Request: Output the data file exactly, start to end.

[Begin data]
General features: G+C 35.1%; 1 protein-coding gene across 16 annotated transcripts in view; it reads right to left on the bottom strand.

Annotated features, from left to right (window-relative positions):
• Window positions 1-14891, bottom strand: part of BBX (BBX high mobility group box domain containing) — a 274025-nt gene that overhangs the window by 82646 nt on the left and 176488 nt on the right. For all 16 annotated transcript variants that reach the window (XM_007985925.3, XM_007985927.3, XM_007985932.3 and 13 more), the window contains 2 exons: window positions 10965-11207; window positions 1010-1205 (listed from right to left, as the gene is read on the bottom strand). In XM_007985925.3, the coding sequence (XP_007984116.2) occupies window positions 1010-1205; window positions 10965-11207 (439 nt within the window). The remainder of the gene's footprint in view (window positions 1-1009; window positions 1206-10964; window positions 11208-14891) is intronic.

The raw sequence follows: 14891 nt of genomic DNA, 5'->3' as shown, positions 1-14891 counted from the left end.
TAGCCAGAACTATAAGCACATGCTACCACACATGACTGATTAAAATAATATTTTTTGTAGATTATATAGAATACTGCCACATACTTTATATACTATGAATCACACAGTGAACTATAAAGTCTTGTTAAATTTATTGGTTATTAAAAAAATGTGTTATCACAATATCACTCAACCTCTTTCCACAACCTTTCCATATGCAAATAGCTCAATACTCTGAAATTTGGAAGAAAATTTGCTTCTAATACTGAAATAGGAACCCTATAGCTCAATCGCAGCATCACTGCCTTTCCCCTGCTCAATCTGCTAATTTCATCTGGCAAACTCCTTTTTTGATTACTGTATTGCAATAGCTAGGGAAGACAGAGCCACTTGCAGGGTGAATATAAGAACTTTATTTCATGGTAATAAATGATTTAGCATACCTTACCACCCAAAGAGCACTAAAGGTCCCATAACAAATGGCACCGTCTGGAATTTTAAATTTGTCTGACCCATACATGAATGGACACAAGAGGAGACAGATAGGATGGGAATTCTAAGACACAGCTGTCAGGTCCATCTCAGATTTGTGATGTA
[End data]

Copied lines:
General features: G+C 35.1%; 1 protein-coding gene across 16 annotated transcripts in view; it reads right to left on the bottom strand.

Annotated features, from left to right (window-relative positions):
• Window positions 1-14891, bottom strand: part of BBX (BBX high mobility group box domain containing) — a 274025-nt gene that overhangs the window by 82646 nt on the left and 176488 nt on the right. For all 16 annotated transcript variants that reach the window (XM_007985925.3, XM_007985927.3, XM_007985932.3 and 13 more), the window contains 2 exons: window positions 10965-11207; window positions 1010-1205 (listed from right to left, as the gene is read on the bottom strand). In XM_007985925.3, the coding sequence (XP_007984116.2) occupies window positions 1010-1205; window positions 10965-11207 (439 nt within the window). The remainder of the gene's footprint in view (window positions 1-1009; window positions 1206-10964; window positions 11208-14891) is intronic.

The raw sequence follows: 14891 nt of genomic DNA, 5'->3' as shown, positions 1-14891 counted from the left end.
TAGCCAGAACTATAAGCACATGCTACCACACATGACTGATTAAAATAATATTTTTTGTAGATTATATAGAATACTGCCACATACTTTATATACTATGAATCACACAGTGAACTATAAAGTCTTGTTAAATTTATTGGTTATTAAAAAAATGTGTTATCACAATATCACTCAACCTCTTTCCACAACCTTTCCATATGCAAATAGCTCAATACTCTGAAATTTGGAAGAAAATTTGCTTCTAATACTGAAATAGGAACCCTATAGCTCAATCGCAGCATCACTGCCTTTCCCCTGCTCAATCTGCTAATTTCATCTGGCAAACTCCTTTTTTGATTACTGTATTGCAATAGCTAGGGAAGACAGAGCCACTTGCAGGGTGAATATAAGAACTTTATTTCATGGTAATAAATGATTTAGCATACCTTACCACCCAAAGAGCACTAAAGGTCCCATAACAAATGGCACCGTCTGGAATTTTAAATTTGTCTGACCCATACATGAATGGACACAAGAGGAGACAGATAGGATGGGAATTCTAAGACACAGCTGTCAGGTCCATCTCAGATTTGTGATGTA